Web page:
AUDIO COMPRESSOR EXPLAINED IN SIMPLE TERMS
March 22, 2019
BY CJ JACOBSON
Alright, lets first start out by explaining what an audio compressor does, before actually explaining what all the settings and knobs do in it.
Things A Compressor Can Do And When You Can Use It:
- If you need to level out the volume of an audio track, you would use a compressor.
- If you need to add sustain to your guitar, bass or any other instrument, you can use a compressor.
- If you need to tame peaks and have total control of the dynamic range of your audio signal, you would use a compressor.
- If you want the vocal track or any other instrument track stand out with more depth and punch, you can use a compressor.
- If you want to have your bass guitar have a pumping effect, you can use a compressor.
Those are basically some of the instances ware you can use a compressor.
Now lets explain what each knob, slider and setting does on an audio compressor. I'll explain it as simply as i can. If you learn what each setting does on all your effects, then you can dial in any sound you want.
Threshold - This is ware the actual compression begins and ends. When the audio signal goes above the threshold, it starts compressing it. When it goes below the threshold, it stops compressing it.
Attack - This will determine how fast the compressor starts compressing the signal after it reaches the threshold. This is when it starts to 'attack' and compress the signal. The shorter the attack time, the faster it starts to compress the audio signal.The longer the attack time, the slower it starts to compress it and as a result, some of the signal may not get compressed.
This setting is very important as to fast of a setting can squeeze the life out of your audio and on the other hand, a slower attack time may not catch all the peaks. So you need to find a balance for each instrument and mix you compress. Slow attack times are good for adding punch to your sound.
Release - This setting controls how fast or slow it takes the compressor to stop compressing when the signal goes below the threshold.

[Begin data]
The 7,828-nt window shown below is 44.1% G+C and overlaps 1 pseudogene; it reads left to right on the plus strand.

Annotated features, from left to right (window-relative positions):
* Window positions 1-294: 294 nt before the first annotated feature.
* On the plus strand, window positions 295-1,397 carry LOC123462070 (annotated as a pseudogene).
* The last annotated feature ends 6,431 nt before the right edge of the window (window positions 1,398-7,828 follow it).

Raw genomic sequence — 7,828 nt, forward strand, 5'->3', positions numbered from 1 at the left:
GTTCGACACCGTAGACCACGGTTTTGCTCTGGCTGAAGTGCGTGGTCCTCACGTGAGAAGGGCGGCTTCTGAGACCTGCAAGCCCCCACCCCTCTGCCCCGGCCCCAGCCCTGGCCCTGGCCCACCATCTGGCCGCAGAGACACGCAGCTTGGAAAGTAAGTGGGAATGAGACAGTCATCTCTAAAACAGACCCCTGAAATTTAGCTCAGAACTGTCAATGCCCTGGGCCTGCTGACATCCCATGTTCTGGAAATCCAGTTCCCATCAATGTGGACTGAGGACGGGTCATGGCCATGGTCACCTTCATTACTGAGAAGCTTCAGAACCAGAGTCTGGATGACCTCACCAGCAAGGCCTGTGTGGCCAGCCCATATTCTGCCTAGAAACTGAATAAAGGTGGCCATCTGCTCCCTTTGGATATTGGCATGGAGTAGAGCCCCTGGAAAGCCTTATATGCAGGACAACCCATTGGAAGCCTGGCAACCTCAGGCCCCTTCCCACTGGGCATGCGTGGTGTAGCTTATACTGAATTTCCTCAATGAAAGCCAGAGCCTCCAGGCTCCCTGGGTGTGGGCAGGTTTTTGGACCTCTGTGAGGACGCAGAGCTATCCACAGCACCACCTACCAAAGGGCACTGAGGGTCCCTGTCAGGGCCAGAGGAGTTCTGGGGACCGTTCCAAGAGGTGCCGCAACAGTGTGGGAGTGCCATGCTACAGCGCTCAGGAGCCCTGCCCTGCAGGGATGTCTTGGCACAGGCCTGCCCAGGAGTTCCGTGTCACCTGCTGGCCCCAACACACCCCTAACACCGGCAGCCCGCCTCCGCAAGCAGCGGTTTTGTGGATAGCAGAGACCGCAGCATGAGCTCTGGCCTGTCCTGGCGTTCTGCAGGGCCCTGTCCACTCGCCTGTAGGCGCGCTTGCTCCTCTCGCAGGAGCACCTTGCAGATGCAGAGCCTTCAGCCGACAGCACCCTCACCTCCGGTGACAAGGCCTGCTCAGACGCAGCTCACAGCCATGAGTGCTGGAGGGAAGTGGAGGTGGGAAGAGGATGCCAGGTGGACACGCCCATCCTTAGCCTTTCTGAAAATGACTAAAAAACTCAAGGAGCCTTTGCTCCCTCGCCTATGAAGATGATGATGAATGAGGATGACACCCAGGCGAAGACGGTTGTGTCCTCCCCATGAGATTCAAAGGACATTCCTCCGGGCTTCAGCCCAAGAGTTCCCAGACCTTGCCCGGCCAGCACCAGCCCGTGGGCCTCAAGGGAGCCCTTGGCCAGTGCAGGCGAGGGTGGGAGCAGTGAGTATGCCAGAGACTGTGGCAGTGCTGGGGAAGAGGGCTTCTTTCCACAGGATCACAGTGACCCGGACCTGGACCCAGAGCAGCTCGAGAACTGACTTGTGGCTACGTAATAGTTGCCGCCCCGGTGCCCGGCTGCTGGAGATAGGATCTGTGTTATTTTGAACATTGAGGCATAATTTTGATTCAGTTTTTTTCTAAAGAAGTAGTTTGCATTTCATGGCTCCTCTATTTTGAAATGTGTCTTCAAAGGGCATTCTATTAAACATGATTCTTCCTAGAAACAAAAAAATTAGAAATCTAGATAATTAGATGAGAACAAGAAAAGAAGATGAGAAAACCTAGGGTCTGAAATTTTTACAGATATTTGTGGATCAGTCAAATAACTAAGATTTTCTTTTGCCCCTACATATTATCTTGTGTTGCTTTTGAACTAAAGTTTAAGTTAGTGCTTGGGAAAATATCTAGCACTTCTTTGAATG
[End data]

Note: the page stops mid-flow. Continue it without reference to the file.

A fast release setting can make the audio signal sound like its breathing or pumping. A slow release can add sustain to your audio, but to slow of a release can cause unnatural artifacts. As always, find the right balance.
Ratio - This determines how much compression occurs when the audio signal passes the threshold setting. The higher the ratio is, the more compression occurs after it passes the threshold.
For example, if you have a ratio of 4:1 and the threshold is at -12dB, and your audio signal goes over the threshold by 4dB's, just 1dB will be allowed to go past it. If your audio goes over the threshold by 8dB, only 2dB's of audio will pass it. If it goes over by 12dB's then 3dB's of audio will pass it.
You can use this formula with a 2:1, 3:1, 5:1 and every other ratio setting.
Are you with me still? If you are not, just know that they are just numbers and set it to what your ears like the best.
Knee Setting - There are 2 types of knee's, hard and soft.
- Soft Knee settings make the compressor apply compression in an increasing amount until it hits the ratio. It also doesn't wait for the audio to reach the threshold to start compressing. It will get applied gently until it reaches the threshold. This is why it can make the transformation between the uncompressed and compressed audio signal more effortless and less intrusive. Soft knee settings are good for guitars, violins, synths and pianos and instruments that need to sound smooth.
- Hard Knee Settings make every part of your audio single get compressed by the entire amount of the ratio. It will not apply any compression until the audio reaches and passes the threshold, unlike the soft knee setting. This setting makes the compression more intrusive and less smooth. It good for fast peaks, like drums and percussion instruments
Depending on the compressor, some have just a soft and hard knee setting and some will have numeric number representing how soft or hard the knee is. An Example, A compressor I have has a knee setting of 1 through 30. 30 being the hardest and 1 being the slowest.
Make Up Gain - This brings your signal back up after it has been compressed. Because when audio is compressed, it usually lowers the signal, so this brings it back to an appropriate level that is decided by you.
I think that just about covers it. If you have any questions, just ask. If you get confused, just remember, that your ears are the best judge of what sounds good and what doesn't, do not rely on settings things are set to.
CJ Jacobson - Mastering Engineer